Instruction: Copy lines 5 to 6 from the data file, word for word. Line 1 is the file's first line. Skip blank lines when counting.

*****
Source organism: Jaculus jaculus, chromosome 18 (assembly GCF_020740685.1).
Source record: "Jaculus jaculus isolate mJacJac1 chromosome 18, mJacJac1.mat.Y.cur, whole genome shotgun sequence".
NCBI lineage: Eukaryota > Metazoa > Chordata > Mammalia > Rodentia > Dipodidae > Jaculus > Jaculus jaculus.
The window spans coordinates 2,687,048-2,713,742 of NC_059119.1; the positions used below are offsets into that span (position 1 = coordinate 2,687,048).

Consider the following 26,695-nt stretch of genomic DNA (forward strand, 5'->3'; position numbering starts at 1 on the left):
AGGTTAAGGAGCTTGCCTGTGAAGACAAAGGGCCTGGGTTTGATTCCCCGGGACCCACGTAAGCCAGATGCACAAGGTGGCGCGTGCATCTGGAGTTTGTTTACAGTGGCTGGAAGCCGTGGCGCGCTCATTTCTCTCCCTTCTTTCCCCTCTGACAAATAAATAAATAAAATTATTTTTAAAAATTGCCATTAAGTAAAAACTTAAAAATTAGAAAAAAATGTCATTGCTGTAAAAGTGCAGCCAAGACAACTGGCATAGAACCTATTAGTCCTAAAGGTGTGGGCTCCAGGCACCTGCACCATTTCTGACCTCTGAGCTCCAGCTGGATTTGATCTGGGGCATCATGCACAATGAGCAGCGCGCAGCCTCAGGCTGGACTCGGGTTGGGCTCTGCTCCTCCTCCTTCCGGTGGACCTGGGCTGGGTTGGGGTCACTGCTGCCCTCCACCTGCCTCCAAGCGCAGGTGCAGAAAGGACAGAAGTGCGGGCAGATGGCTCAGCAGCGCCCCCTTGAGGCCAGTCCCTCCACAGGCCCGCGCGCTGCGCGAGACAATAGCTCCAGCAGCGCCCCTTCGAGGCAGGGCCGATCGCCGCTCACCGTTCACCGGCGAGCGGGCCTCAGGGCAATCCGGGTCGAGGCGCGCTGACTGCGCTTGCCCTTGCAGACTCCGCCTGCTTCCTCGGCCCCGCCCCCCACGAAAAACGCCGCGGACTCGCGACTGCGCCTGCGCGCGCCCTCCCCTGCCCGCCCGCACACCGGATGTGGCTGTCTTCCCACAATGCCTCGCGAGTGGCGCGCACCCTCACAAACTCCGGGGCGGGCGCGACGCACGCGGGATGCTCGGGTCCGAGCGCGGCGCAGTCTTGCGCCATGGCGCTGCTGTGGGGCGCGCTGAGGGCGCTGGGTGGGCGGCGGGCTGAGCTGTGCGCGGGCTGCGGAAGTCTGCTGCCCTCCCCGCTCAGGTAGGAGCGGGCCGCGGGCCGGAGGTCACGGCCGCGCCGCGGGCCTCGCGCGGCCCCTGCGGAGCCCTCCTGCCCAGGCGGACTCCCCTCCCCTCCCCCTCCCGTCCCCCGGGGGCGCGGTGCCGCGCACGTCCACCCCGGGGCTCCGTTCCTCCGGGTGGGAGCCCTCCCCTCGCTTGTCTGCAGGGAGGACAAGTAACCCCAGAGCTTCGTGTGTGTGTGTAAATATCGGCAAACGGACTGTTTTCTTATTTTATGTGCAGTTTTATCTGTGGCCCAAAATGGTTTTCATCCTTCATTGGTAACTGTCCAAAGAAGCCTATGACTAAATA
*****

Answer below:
Consider the following 26,695-nt stretch of genomic DNA (forward strand, 5'->3'; position numbering starts at 1 on the left):
AGGTTAAGGAGCTTGCCTGTGAAGACAAAGGGCCTGGGTTTGATTCCCCGGGACCCACGTAAGCCAGATGCACAAGGTGGCGCGTGCATCTGGAGTTTGTTTACAGTGGCTGGAAGCCGTGGCGCGCTCATTTCTCTCCCTTCTTTCCCCTCTGACAAATAAATAAATAAAATTATTTTTAAAAATTGCCATTAAGTAAAAACTTAAAAATTAGAAAAAAATGTCATTGCTGTAAAAGTGCAGCCAAGACAACTGGCATAGAACCTATTAGTCCTAAAGGTGTGGGCTCCAGGCACCTGCACCATTTCTGACCTCTGAGCTCCAGCTGGATTTGATCTGGGGCATCATGCACAATGAGCAGCGCGCAGCCTCAGGCTGGACTCGGGTTGGGCTCTGCTCCTCCTCCTTCCGGTGGACCTGGGCTGGGTTGGGGTCACTGCTGCCCTCCACCTGCCTCCAAGCGCAGGTGCAGAAAGGACAGAAGTGCGGGCAGATGGCTCAGCAGCGCCCCCTTGAGGCCAGTCCCTCCACAGGCCCGCGCGCTGCGCGAGACAATAGCTCCAGCAGCGCCCCTTCGAGGCAGGGCCGATCGCCGCTCACCGTTCACCGGCGAGCGGGCCTCAGGGCAATCCGGGTCGAGGCGCGCTGACTGCGCTTGCCCTTGCAGACTCCGCCTGCTTCCTCGGCCCCGCCCCCCACGAAAAACGCCGCGGACTCGCGACTGCGCCTGCGCGCGCCCTCCCCTGCCCGCCCGCACACCGGATGTGGCTGTCTTCCCACAATGCCTCGCGAGTGGCGCGCACCCTCACAAACTCCGGGGCGGGCGCGACGCACGCGGGATGCTCGGGTCCGAGCGCGGCGCAGTCTTGCGCCATGGCGCTGCTGTGGGGCGCGCTGAGGGCGCTGGGTGGGCGGCGGGCTGAGCTGTGCGCGGGCTGCGGAAGTCTGCTGCCCTCCCCGCTCAGGTAGGAGCGGGCCGCGGGCCGGAGGTCACGGCCGCGCCGCGGGCCTCGCGCGGCCCCTGCGGAGCCCTCCTGCCCAGGCGGACTCCCCTCCCCTCCCCCTCCCGTCCCCCGGGGGCGCGGTGCCGCGCACGTCCACCCCGGGGCTCCGTTCCTCCGGGTGGGAGCCCTCCCCTCGCTTGTCTGCAGGGAGGACAAGTAACCCCAGAGCTTCGTGTGTGTGTGTAAATATCGGCAAACGGACTGTTTTCTTATTTTATGTGCAGTTTTATCTGTGGCCCAAAATGGTTTTCATCCTTCATTGGTAACTGTCCAAAGAAGCCTATGACTAAATA